Wednesday, January 2, 2013

Robert Hurt Statement On Senate Plan To Address The Fiscal Cliff

WASHINGTON, D.C. – Congressman Robert Hurt (R-Virginia) today released the following statement after voting against the Senate proposal to address the fiscal cliff:

“We have known about the looming threat of the fiscal cliff for nearly two years. Yet, during that time, the United States Senate failed to take seriously this crisis, driving us to the edge of the cliff with its 11th hour vote on Tuesday morning. We in the House of Representatives took action this summer to replace the across the board cuts with responsible spending reforms and extend the current tax rates for everyone on behalf of the people of Virginia’s 5th District and all Americans. After months of failing to act on our proposals to keep taxes low and cut spending, I am glad that the Senate has finally delivered its own proposal to avert this fiscal crisis by preventing many of the job-destroying tax hikes that were set to take effect.


“The Senate proposal provides permanent tax relief to most Americans, and I believe that is a step in the right direction toward creating certainty for our families and small business owners. The proposal also enacts permanent estate tax relief for our small businesses and family farmers who need certainty in our tax code. But at a time when we as a nation own a 16 trillion dollar debt and borrow 45 cents on every dollar we spend, this legislation does absolutely nothing to address the federal government’s spending problem – in fact it only adds to it.


“At a time when members of both parties agree that we need to cut spending, the Senate proposal makes virtually no spending cuts. At a time when we all know that our Social Security and Medicare programs are primary drivers of our spending, this legislation makes no necessary reforms. And, inexplicably, at a time when reining in reckless spending should be our primary concern, this legislation proposes billions of dollars in new spending.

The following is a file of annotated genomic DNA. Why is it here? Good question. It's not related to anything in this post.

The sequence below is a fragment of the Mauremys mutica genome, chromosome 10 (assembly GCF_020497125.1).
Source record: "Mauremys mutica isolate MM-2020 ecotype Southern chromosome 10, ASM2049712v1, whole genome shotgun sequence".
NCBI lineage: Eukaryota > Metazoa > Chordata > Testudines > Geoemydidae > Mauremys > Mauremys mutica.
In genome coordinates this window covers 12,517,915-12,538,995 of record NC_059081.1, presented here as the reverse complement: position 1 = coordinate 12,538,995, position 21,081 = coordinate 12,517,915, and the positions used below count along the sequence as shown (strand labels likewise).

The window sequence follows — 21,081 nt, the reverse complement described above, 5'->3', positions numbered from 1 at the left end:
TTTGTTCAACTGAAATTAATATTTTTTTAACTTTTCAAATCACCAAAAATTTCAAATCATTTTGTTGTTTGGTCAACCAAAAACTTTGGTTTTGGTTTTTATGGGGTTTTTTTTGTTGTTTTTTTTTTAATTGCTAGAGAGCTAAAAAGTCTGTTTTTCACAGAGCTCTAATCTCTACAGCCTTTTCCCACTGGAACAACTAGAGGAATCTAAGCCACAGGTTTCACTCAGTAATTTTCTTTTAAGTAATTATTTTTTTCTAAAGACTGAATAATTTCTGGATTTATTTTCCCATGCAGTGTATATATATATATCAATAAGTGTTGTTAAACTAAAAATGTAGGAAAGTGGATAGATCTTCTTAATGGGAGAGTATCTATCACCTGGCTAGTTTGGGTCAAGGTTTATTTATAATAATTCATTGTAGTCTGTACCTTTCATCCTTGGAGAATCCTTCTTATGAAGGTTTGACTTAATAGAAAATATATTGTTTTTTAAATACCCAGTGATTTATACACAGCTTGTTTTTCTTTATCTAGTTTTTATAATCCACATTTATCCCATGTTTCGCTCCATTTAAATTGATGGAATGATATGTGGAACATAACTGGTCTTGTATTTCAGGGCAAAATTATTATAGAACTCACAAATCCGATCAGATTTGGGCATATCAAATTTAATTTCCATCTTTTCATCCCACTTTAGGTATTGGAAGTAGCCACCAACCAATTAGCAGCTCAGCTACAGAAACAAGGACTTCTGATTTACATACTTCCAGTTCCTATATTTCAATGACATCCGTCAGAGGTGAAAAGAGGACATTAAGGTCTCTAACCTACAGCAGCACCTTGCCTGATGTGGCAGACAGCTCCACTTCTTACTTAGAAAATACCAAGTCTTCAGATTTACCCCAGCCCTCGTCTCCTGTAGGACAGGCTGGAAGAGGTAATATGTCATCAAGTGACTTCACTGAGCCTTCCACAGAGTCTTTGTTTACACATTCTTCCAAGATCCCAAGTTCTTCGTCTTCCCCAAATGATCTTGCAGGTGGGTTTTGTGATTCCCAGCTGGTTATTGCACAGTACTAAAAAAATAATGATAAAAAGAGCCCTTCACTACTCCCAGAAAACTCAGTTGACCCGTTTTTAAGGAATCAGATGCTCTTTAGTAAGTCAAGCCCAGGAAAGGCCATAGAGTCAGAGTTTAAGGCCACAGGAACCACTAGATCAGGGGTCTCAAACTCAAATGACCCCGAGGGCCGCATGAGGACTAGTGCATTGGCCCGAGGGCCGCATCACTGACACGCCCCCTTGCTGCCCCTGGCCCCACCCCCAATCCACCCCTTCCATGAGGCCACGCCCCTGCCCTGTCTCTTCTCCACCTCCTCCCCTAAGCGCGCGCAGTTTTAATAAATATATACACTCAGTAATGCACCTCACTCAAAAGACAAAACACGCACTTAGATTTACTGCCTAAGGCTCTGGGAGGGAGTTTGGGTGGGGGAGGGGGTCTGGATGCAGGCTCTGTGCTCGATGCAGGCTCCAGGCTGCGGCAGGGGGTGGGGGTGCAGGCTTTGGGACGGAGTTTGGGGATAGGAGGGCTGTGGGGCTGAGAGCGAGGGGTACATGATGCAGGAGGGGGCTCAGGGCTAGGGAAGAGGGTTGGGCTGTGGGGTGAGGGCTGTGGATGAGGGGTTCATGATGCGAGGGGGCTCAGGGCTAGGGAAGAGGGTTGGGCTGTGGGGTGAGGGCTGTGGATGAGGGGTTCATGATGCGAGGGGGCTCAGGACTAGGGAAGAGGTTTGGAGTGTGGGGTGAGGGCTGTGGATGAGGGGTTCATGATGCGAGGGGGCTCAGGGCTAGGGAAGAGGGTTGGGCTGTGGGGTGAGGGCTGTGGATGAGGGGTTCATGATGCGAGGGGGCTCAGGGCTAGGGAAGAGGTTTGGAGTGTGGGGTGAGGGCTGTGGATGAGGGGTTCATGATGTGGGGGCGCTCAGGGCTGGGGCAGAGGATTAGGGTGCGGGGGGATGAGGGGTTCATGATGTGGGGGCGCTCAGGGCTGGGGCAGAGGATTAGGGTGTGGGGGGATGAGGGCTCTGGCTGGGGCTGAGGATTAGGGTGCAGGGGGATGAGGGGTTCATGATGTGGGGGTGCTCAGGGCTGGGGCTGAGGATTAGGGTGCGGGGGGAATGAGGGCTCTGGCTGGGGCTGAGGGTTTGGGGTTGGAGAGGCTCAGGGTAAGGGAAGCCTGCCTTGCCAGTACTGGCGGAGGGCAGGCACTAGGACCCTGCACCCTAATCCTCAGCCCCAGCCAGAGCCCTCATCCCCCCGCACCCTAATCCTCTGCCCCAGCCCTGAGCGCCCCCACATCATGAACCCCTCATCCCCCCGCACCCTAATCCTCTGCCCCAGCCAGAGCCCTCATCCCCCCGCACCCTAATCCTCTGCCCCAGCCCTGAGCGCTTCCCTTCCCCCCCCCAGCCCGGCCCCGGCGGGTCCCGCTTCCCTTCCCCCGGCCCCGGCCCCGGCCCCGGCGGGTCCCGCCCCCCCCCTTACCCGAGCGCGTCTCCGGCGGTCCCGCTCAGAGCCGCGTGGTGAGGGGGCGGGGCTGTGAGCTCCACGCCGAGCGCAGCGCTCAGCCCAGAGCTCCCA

“In August of 2011, President Obama negotiated and signed into law the Budget Control Act that would impose 1.2 trillion dollars in spending cuts to take effect in January of 2013 if no agreement could be made on serious deficit reduction. Now, more than a year later, no agreement has been made on deficit reduction. And now the President says we need to kick spending cuts down the road again. This “tax now, cut later” status quo in Washington simply cannot continue. We can and we must do better.


“In good conscience, and for the future of this great nation and of our children and grandchildren who will inherit this debt, I am unable to support continuing along this course. I remain deeply concerned for the future of our country as we continue on this path and I maintain my commitment to working on behalf of Virginia’s 5th District, with my colleagues on both sides of the aisle, to make the difficult choices necessary to restore our nation to fiscal sustainability.”